– Whip up their chosen fan base online. Every little snippet is hoovered up by a desperate collection of fans. They start building unreasonable dreams, and hate even rumoured signings

– They retweet each other, creating a circlejerk of confusion. Where did the rumour come from? Was it DrKarthik (some rando from Chennai who apparently is ITK),. was it Romano, Ornstein or who? They quote each other, and so actually finding who said it first becomes impossible

– However, the people who benefit from these supposed links are almost always the agent of the player, and the selling club. I appreciate this could be a negotiating tactic, but it reeks of another British favourite pastime, gazumping. People love to screw others over here, be it house buying or buying a player from under the nose of a rival cough Mudryk cough.

And I realised it stressed me out, to the detriment of my own well being. Feeling disappointed over a transfer…a transfer! FFS, its a game played by millionaires, and I’m supposed to carry the emotional baggage? F*** that! I’ve muted all the Arsenal related words I need to for a peaceful few months away from the frenzy that is football. Don’t get whipped up, get a Mr Whippy  ice cream instead, you’ll be happier I promise
John Matrix AFC


Hello all

Had a drink and rising to Dave Tickners click bait.

If your article about what will make Man United fans happy in terms of signings is driven by what people send in to F365 I kind of get it.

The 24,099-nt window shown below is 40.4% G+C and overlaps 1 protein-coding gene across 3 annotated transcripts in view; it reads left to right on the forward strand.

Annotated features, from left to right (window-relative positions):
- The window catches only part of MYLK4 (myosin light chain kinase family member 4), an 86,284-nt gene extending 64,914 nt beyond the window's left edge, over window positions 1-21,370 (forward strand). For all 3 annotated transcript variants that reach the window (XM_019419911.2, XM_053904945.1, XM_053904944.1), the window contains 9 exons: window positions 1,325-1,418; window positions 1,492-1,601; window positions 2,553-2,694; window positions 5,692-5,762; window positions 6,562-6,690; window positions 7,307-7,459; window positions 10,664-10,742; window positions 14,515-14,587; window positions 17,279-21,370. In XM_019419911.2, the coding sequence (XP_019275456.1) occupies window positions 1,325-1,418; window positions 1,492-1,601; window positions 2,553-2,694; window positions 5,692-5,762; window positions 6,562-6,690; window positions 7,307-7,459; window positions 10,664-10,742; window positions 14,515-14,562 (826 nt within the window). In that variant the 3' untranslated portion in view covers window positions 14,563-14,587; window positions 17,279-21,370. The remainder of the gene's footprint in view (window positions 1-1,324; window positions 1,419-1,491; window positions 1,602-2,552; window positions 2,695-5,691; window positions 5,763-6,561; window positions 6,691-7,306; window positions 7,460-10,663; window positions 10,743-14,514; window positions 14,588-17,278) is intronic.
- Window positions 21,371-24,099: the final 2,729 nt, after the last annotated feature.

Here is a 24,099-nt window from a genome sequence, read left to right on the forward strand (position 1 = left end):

But United fans I know do not agree with you on any level.

We hope ETH gets some money while our ownership is in limbo, recognise we are some way behind City, and hope we continue to improve from last season which, as you say, was all we could have hoped for

And why do refer to a quadruple in your article, whilst acknowledging no sensible United fan ever had it in our minds.

And for FFS, why do you mention wanting Qatar to buy United other than to be able to generate even more clickbait. Bugger any ethical considerations eh. Maybe apply for a journo job at a red top.
Ged Biglin 


Does sportswashing work?
I’m sure I’m about to open a can of worms that needn’t be opened, but given the discourse around City’s treble, Man U’s takeover and the ownership of my club (Newcastle), I stopped to think about it a bit yesterday.